This is the opening page of the book. It is framed to evoke a feeling of apprehension. My hope would be that kids read this as a positive statement of just how special and unique they are – and that everyone is. And because no one is quite like you, take the time to listen and learn from each other.
A lot of the book is framed in this way: emphasising the “different-ness” of one’s lunch, language, vacations, families. It ends with an affirming message of celebrating the differences in us all. I would just hope that this is the message that rings through.
I love Jacqueline Woodson’s books. Each Kindness and The Other Side are two favorites. I question sometimes whether these books are for kids or adults. I look at the way my daughter settles in with her “new best friend” be they boy or girl, older or younger, English speaking or not, and I wonder if she needs to listen to a book that points out our differences. Then I read the comments on blog posts and news sites and I wonder if it is not the adults who need reminding of the simple truth that “every new friend has something a little like you–and something else so fabulously not quite like you at all.”
I would read this book to humans of all ages. It’s a message we can’t hear too often.
Earlier this year in April, I was asked by the IBO to create a planner for the PYP. Under the new PYP Enhancements, schools are able to create their own planners. The IB have created a planning document to guide this process – kind of a ‘cheat sheet’ to ensure your planning is balanced and reflective of the PYP elements. After being asked to do this, I tapped into one of the most valuable resource a school has: its people. Within a very short space of time, I had our principal, math coach, literacy coach, 2 second grade teachers, and a 4th grade teacher ready to help. We met, standing up around a white board table with markers in hand, and we talked. And we listened. At the end of it, I would take our ideas and try and synthesise them into a visual planning tool that both reflected our beliefs about learning and the PYP ethos on learning and planning for learning. And then we’d do it all over again. And again. And again. Until we came up with version six or seven which was submitted to the IB.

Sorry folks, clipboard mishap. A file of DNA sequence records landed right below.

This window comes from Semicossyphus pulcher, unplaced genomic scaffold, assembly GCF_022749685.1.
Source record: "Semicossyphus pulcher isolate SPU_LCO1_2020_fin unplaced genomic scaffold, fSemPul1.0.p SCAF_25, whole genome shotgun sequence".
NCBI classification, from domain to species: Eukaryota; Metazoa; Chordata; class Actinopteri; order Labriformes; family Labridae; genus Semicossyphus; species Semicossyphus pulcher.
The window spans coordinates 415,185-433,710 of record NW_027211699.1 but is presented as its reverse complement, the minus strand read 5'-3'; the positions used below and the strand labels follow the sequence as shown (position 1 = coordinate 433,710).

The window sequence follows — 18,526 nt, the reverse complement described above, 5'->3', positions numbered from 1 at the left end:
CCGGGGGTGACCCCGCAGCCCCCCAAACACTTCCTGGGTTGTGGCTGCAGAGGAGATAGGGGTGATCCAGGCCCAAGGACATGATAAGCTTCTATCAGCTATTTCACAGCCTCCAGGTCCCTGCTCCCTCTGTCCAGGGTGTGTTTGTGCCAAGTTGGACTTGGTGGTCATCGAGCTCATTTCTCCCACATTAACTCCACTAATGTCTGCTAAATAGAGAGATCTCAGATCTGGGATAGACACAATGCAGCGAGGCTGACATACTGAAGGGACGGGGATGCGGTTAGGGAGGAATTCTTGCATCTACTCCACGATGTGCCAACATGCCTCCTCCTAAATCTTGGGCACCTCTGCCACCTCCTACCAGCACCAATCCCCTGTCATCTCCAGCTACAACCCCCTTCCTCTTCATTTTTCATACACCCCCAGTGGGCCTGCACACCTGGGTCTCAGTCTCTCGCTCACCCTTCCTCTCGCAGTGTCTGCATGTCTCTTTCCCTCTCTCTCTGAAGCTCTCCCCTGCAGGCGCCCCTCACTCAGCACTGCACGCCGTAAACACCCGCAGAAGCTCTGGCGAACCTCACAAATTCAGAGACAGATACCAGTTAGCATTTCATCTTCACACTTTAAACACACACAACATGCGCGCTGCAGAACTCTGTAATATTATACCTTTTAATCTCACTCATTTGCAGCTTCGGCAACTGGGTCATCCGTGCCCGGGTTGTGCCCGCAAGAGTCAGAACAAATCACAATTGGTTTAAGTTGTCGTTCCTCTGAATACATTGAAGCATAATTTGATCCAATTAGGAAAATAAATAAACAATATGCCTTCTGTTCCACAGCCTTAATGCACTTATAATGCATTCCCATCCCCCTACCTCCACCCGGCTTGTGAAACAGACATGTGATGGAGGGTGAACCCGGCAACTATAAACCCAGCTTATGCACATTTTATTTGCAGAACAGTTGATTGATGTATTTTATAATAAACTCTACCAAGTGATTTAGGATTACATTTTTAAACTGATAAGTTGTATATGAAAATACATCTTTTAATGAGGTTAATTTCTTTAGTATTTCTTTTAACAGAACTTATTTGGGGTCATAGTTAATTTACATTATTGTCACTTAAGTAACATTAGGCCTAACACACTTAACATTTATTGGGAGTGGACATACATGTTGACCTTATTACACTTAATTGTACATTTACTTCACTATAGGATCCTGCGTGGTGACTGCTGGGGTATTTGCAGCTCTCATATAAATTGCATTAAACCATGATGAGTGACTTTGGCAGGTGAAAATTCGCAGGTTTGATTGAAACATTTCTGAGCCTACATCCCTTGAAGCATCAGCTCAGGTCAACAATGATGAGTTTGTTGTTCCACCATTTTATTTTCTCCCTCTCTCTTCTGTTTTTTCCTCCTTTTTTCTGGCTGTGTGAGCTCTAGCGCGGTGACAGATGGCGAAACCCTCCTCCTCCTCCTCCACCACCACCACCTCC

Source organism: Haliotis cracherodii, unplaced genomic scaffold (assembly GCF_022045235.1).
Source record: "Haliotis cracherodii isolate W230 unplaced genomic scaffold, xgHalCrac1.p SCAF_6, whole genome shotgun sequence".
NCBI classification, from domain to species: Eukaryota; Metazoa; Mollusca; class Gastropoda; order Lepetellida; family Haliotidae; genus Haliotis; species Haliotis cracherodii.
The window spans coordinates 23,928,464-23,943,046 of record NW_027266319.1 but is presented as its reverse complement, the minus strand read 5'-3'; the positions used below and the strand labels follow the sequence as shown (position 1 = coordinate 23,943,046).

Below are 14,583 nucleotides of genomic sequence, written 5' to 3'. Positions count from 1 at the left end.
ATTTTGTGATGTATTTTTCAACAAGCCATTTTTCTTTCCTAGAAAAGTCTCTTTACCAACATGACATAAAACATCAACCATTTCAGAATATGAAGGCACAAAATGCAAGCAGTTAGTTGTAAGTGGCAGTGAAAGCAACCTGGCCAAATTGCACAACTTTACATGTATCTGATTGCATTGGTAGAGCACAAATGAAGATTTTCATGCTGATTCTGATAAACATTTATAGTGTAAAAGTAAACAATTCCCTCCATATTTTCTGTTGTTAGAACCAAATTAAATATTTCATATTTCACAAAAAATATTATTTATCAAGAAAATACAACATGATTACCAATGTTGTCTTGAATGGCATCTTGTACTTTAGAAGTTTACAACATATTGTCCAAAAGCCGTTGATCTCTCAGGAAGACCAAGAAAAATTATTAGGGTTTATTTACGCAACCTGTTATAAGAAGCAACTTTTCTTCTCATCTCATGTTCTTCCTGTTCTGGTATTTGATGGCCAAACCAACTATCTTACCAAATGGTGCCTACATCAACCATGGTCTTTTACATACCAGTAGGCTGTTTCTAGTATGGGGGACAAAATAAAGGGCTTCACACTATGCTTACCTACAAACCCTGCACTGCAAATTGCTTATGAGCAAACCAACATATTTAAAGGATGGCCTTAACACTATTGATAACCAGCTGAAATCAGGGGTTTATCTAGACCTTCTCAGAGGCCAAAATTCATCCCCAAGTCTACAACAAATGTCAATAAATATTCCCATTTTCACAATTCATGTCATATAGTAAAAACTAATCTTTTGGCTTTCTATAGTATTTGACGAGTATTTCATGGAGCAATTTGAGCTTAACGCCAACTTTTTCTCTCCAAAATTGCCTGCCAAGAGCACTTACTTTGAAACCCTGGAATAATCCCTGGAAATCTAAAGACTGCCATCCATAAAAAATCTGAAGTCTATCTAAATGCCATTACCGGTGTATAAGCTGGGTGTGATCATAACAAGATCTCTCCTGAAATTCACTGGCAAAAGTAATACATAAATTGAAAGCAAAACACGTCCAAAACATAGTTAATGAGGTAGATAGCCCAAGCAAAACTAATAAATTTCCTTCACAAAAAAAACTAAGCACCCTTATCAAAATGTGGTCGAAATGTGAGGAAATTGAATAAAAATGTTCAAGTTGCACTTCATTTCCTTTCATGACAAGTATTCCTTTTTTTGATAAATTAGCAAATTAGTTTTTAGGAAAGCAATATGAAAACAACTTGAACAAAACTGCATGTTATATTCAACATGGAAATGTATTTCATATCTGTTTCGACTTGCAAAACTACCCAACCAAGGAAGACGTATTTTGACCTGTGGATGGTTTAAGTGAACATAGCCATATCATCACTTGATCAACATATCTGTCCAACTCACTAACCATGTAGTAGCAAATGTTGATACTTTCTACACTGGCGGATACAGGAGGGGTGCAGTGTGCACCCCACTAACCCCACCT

The big ideas from this planner:
it is about each individual student
we need to take time to provoke and wonder
we use our observations and conversations to guide next steps
our role is to gently prod and guide kids to their zone of “I don’t quite know what I am doing but I know you’ll help me learn”
The document is on the PYP Communities page and can be downloaded by schools. I created it on Pages – which I know is not everyone’s cup of tea, but it is my tool of choice for projects like these. I still “own” the document and can share it and schools can choose to use it as it is or as a starting point for their own planning journey.
Recently, at the Learning2 Conference in Tokyo, Ben Sheridan shared an L2 Talk titled, “Together We Are Better”. And I couldn’t agree more with that sentiment.
What could have been a lone endeavor on my part became a collaborative undertaking. I learned a lot about listening, about digging into the intentions behind people’s words, about respecting ideas and asking questions to make sure I was understanding what others were trying to say. I am really proud of the work we have done. Is it the best planner ever? Almost 🙂 What it is though, is a reminder to me that we can harness the power within our schools to create great things when we work together.
Last night I recorded a Webinar with Sarah from the IB on the Planning Process. It will be released soon and contains a wealth of information for you if you are planning on embarking on your own planning odyssey. From my perspective, the freedom to do this is a welcome change to the PYP and the learning about learning that occurs as a result is priceless. Give it a go and then share your ideas. I would love to work on Version 67 of this planner we have drafted….but first, Christmas holidays in New Zealand 🙂